Honda Prelude's Controversial Styling Returns

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【Summary】Honda is making a comeback with the revival of the Prelude coupe. The new model, which is a hybrid, has a conservative design and may be powered by a 2.0-liter Atkinson inline-4 engine with a two-motor hybrid system. It will need to have competitive power and borrow suspension parts from the Civic Type R to make an impact in the compact sports car market.

FutureCar Staff    Nov 08, 2023 3:17 PM PT
Honda Prelude's Controversial Styling Returns

Honda has surprised everyone by reviving the Prelude coupe, a car that went out of production in 2001. At the recent Japan Mobility Show, a white 2-door coupe with a "Prelude" badge was spotted on Honda's stand, indicating that the company has plans to bring back the iconic model. The revived Prelude is not fully electric but rather a hybrid, powered by a combination of a gasoline engine and electric motor. However, Honda has not released any further details about the hybrid system.

The all-new Prelude appears ready to compete with models like Toyota's GR86 and Subaru's BRZ. Its design is sharp and well-proportioned, although some may find it a bit conservative. The front light combination seems to have been inspired by the headlight design of the new Toyota Prius. Given that the Prelude is making a comeback after more than 20 years, it would have been interesting to see a more adventurous design approach.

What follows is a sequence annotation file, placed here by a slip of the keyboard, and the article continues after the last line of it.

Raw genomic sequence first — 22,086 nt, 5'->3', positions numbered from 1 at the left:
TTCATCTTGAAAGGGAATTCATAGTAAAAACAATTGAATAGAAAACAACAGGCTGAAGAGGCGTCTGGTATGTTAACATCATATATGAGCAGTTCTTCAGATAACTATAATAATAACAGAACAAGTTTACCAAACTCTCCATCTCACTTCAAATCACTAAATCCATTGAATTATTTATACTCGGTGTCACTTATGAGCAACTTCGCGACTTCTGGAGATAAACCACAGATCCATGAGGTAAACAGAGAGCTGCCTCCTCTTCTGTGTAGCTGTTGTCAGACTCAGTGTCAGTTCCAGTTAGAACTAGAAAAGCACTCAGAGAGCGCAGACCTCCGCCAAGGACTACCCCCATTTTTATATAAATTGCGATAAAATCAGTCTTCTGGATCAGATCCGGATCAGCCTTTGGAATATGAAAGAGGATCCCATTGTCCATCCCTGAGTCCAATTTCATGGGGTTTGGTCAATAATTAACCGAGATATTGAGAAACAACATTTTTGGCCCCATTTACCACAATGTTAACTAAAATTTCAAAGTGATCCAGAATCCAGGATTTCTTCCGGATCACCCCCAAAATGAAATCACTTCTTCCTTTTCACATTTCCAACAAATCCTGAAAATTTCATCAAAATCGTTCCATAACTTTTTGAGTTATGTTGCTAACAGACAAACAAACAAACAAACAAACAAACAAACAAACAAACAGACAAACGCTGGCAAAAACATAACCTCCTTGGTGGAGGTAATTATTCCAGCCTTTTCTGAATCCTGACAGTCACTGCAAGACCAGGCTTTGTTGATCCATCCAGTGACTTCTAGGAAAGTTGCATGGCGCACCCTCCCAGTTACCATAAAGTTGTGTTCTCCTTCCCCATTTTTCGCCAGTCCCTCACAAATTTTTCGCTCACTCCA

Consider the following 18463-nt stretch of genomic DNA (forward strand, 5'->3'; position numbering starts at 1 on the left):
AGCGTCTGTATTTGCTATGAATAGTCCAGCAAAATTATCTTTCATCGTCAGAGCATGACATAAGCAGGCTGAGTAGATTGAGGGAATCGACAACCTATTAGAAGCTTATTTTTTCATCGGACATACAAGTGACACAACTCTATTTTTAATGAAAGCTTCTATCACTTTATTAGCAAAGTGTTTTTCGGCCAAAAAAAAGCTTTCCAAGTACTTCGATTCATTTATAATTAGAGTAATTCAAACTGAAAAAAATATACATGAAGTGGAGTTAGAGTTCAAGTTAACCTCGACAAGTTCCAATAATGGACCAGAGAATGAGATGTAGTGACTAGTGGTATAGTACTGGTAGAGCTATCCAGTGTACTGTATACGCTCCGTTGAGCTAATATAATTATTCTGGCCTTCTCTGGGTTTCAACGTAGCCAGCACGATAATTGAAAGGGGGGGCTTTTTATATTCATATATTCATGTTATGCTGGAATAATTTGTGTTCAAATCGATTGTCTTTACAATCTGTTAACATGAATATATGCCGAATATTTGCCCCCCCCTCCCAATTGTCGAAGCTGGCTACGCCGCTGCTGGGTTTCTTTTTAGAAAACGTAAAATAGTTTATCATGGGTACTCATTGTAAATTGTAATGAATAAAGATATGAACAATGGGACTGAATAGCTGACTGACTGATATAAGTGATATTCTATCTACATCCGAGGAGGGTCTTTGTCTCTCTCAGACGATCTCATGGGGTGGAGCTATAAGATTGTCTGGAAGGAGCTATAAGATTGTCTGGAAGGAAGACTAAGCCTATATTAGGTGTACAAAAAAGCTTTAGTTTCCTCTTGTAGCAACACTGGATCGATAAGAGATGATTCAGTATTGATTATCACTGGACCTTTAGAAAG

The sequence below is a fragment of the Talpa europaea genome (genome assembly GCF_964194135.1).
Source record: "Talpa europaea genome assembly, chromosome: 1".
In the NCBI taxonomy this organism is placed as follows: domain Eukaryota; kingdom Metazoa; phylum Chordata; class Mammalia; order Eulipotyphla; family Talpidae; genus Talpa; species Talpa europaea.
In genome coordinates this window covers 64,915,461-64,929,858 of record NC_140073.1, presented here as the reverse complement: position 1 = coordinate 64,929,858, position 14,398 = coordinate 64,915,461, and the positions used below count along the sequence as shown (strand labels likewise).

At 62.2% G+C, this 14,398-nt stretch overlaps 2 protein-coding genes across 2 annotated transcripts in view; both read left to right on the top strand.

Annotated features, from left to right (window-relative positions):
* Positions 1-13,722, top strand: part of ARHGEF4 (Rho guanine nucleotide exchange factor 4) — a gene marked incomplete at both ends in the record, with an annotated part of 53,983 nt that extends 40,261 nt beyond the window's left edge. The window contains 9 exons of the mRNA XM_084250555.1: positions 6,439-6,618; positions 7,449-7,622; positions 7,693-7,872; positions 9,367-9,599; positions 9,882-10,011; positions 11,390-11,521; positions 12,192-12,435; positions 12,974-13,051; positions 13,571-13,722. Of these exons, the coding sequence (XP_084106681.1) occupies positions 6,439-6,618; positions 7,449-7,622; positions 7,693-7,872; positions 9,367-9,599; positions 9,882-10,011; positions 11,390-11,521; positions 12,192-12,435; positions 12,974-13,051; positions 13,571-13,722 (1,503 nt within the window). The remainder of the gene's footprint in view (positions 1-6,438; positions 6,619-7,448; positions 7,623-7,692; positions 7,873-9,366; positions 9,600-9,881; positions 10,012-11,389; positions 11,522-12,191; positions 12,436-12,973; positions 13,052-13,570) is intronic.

The Prelude has a rich history, with five generations produced between 1978 and 2001. The car's engines evolved over the years, starting with an 80 hp inline-4 in the late '70s and culminating in a V-TEC 2.2-liter model with 187 hp in 1991. The fifth generation, released in 1996, boasted 195 hp.

While specific powertrain details for the new Prelude are scarce, there are rumors that it could utilize the 2.0-liter Atkinson inline-4 engine from the current CR-V Hybrid, paired with a two-motor hybrid system. This setup is expected to produce around 204 hp, although Honda might increase the power output to over 220 hp to match its competitors.

In order to succeed in the competitive compact sports car market, the new Prelude will need to offer comparable power to its rivals. Additionally, it should have a visually appealing design, potentially incorporating some tweaks to its conservative lines. It would also be interesting if Honda borrowed suspension parts from the Civic Type R to enhance the Prelude's performance.

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